"Thank you all for coming. Tonight's text is translated from the original Sanskrit," says a middle-aged monk with a warm smile. "My apologies that it is only available in Japanese."
He stands before a modest Buddhist shrine, his coffee-colored robes plain and his head shorn. After passing out leaflets to a crowd of roughly a dozen, he kneels and begins to chant in a solemn, resonant baritone, inviting others to join. Some do, their song rising in an uncertain echo. I don't speak Japanese, but I attempt to follow along in a quavery, thin voice. The sound gathers strength, merging with the others and growing steadier and deeper until it trails off and dies down completely. A bell rings and the monk lets the silence sink in for a moment.
With that, the hum of conversation returns to the small room and patrons turn their attention back to their drinks. A few more sidle up to the counter, where the very same monk who was chanting a minute ago pours chilled sake with the same gracious smile. I'm not in a Buddhist temple, but rather in a tiny watering hole in Tokyo's Yotsuya neighborhood. For the past 17 years, Vowz Bar has been serving cocktails with a side of Buddhist philosophy, for those who wish to receive it. Tokyo has no shortage of quirky themed bars and restaurants. Those who feel so inclined can dine in the company of ninjas, drink out of urine syringes in a creepy prison ER ward, get their Twilight on with cocktails like the Blood Clot at the Vampire Café, or watch buxom bikini babes duke it out with cyborgs at the perpetually popular Robot Restaurant. Yet what sets Vowz Bar apart from, say, an owl café in Harajuku or a maid bar in Shibuya, is that this place doesn't feel like a touristy gimmick. Though the words "monk bar" sound both oxymoronic and rather suspect, the staff of practicing Buddhists are earnest in their mission. Everyone is welcome, but the bar caters more to locals than to curious foreigners.
"These days, young people don't go to temples anymore," says Yoshinobu Fujioka, a practicing member of the Jōdo Shinshū sect. One of the earliest members to join, this charismatic man in his 30s has been involved since 2001. "We wanted to spread the teachings of Buddhism to the people, so we started this business."
For many Buddhists, the idea of drinking alcohol is inherently problematic with the basic tenets of the religion. The fifth precept of Buddhism warns against the ill effects of any intoxicants that might cloud the mind or provide distraction. Yet as with most religions, the specific rules of Buddhism vary widely from sect to sect. Some abstain from sex, booze, and beef, while others allow for a bit more wiggle room. The roughly ten monks connected with the bar at any given time come from different traditions, but all err on the liberal side.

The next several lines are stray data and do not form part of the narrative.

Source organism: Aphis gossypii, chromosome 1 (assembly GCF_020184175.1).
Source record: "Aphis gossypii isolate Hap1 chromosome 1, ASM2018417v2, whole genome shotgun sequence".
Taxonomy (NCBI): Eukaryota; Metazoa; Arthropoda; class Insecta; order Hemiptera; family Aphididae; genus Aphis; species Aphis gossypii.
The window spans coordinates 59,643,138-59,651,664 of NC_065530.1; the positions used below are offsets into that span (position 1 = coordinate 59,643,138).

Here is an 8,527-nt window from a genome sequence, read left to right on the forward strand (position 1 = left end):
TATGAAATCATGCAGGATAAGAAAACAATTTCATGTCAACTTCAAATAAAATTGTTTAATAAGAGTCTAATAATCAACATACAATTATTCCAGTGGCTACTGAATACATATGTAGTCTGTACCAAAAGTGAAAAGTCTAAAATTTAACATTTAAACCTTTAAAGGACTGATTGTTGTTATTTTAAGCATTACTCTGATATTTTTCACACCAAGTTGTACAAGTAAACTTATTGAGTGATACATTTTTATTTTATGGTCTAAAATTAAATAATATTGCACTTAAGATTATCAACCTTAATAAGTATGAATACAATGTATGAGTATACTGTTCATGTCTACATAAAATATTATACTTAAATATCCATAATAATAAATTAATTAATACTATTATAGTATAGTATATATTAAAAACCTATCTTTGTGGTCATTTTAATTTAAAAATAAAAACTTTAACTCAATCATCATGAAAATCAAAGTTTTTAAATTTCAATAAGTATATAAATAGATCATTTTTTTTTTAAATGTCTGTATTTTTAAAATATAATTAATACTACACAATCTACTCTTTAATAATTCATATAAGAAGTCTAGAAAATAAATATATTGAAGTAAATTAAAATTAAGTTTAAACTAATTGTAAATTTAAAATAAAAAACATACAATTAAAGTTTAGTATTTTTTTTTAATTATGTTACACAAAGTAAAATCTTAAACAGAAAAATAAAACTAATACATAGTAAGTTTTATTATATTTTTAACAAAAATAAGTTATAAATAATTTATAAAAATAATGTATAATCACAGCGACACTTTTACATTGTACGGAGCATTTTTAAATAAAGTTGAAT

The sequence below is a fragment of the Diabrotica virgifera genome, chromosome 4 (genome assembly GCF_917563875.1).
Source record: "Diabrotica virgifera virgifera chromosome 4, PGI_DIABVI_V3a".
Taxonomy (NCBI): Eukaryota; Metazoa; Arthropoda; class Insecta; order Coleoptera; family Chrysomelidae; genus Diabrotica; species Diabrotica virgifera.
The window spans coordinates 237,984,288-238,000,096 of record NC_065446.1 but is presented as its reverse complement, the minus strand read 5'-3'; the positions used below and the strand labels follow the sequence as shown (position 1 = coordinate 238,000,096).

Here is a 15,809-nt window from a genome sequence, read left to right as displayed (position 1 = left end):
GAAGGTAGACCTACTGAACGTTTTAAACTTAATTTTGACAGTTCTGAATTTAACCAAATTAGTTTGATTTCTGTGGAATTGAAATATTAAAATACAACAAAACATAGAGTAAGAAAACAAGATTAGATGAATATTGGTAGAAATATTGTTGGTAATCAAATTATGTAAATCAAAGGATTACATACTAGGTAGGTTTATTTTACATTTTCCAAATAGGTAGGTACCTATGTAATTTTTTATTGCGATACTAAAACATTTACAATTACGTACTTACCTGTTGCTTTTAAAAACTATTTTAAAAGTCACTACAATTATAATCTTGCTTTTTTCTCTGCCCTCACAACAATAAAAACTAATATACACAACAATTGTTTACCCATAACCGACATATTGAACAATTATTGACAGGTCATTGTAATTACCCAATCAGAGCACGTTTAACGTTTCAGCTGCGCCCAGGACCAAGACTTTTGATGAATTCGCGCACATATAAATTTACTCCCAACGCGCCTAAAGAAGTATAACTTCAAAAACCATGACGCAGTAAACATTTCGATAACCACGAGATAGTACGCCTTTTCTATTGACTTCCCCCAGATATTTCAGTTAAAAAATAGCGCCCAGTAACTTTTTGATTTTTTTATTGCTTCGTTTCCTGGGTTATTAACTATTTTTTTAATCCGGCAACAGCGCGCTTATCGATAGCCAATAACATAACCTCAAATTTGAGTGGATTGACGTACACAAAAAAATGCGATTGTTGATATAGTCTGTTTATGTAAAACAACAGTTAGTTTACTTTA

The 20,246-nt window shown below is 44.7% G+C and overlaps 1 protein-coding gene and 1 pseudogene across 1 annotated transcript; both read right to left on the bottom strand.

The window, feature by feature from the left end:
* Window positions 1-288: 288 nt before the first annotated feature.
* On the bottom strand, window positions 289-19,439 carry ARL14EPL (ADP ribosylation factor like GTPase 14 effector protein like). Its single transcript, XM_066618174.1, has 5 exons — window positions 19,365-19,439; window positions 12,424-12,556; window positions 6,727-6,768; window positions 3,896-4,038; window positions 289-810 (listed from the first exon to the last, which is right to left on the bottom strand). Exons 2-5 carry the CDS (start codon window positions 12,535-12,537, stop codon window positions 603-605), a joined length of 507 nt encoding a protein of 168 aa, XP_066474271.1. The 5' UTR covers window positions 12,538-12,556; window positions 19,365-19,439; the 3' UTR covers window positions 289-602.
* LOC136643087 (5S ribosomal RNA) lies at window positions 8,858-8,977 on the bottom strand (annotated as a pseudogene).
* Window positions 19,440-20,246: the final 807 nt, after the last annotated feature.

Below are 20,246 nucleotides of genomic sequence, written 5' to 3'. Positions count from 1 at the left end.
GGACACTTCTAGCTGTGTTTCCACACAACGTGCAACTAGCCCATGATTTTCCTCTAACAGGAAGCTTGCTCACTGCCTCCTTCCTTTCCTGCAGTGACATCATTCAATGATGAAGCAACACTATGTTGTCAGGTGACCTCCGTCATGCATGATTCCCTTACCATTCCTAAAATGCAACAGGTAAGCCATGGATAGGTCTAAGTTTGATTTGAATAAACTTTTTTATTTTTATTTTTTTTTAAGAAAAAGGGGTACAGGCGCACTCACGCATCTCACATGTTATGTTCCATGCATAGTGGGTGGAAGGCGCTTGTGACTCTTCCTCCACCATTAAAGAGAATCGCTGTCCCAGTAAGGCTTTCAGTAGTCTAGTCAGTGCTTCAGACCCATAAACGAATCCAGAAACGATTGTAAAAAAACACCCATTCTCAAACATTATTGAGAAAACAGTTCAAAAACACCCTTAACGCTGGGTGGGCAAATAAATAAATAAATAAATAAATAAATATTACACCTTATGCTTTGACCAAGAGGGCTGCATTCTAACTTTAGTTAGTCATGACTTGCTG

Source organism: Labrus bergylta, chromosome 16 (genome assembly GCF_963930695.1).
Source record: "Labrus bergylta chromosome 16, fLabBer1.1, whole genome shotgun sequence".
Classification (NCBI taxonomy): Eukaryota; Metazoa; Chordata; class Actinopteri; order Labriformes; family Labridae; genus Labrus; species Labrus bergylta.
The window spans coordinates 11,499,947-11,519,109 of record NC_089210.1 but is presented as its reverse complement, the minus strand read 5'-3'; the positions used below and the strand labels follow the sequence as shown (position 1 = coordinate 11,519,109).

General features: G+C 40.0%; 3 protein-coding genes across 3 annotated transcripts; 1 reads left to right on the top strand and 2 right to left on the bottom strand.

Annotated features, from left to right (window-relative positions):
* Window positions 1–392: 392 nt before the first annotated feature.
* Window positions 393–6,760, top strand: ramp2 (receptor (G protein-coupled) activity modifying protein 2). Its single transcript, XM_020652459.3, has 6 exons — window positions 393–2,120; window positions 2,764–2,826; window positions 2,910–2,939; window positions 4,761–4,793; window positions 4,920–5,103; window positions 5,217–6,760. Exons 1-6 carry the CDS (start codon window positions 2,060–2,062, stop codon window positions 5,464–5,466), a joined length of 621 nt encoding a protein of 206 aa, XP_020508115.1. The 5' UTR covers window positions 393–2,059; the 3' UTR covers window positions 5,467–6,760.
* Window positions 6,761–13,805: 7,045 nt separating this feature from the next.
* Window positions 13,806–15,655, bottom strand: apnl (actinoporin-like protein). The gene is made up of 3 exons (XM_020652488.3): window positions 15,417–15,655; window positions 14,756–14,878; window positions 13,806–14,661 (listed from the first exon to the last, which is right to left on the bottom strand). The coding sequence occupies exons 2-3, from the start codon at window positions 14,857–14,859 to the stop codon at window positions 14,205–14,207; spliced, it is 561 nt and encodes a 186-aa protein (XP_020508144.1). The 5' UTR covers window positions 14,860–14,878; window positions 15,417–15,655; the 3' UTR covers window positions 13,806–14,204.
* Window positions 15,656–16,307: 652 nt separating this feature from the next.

"We have no real hard rules in my sect," says Fujioka. "Monks can eat meat. We can drink alcohol. We can even get married, if we so choose. Daijoubu desu—it's OK."
As a result, while you won't see too many people drinking themselves into oblivion at Vowz Bar, you will see them sipping on cocktails with names like Mugen-Jigoku (Never-Ending Suffering in Hell) or Gokuraku-Jodo (Nirvana in the Pure Land), as well as homemade herbal liquors and yakushu, or medicinal liquors, infused with soft-shelled turtle or habu snake. Like most bars in Tokyo, you'll also see guests lighting up cigarettes. For Fujioka and his cohorts, such minor indulgences are fine, as religion need not be an exercise in masochism.
"We want people to remember that Buddhism isn't just for funerals," he says. Judging by the multinational mix of patrons choosing to spend their Saturday night listening to prayer, it seems to be working. In fact, the concept has become so popular that it's spread across Japan. "It tells us how to live easier and how to live properly."
Fujioka's idea of living properly leaves plenty of room for fun, in addition to mindfulness. Case in point: He's one of the only monks you'll ever meet who moonlights as guitarist and lead vocals in a rock band.
"Vowz Band!" he says enthusiastically when I point to the poster on the wall advertising an upcoming concert. "All of us are in it together. We play a lot of gigs around Tokyo. We want to teach people lessons using our music."
Their lyrics often feature comical or entertaining references to the teachings of Buddha and sometimes incorporate traditional instruments. Despite the religious element, one would never mistake this for a dirge, and their sound has been known to get the crowds in Shibuya stomping. It's one more way to spread the word while making it more accessible to a modern, increasingly secular society.
That being said, neither Fujioka nor his brethren have any interest in ramming the message down anyone's throats. People are always free to come up and ask them questions about anything at the bar. Many guests have spiritual queries or are interested in learning more, while others simply want life advice. A number of women have come to the bar asking for help with their romantic woes. Many of the patrons are simply curious, and a high percentage are non-believers.
"Of course that's OK," he reassures me. "Most Japanese people are like that these days. That's why we're doing this."
Several pours of sake later, my friends and I leave feeling rather serene, if not necessarily wiser. It occurs to me that Tokyo might be the only place on Earth where monks jamming at rock concerts and shaking up cocktails don't seem strange at all. It might not quite fit the conventional image of a shrine, but Vowz Bar nonetheless feels like a welcome refuge in the midst of this city's surreal nocturnal landscape.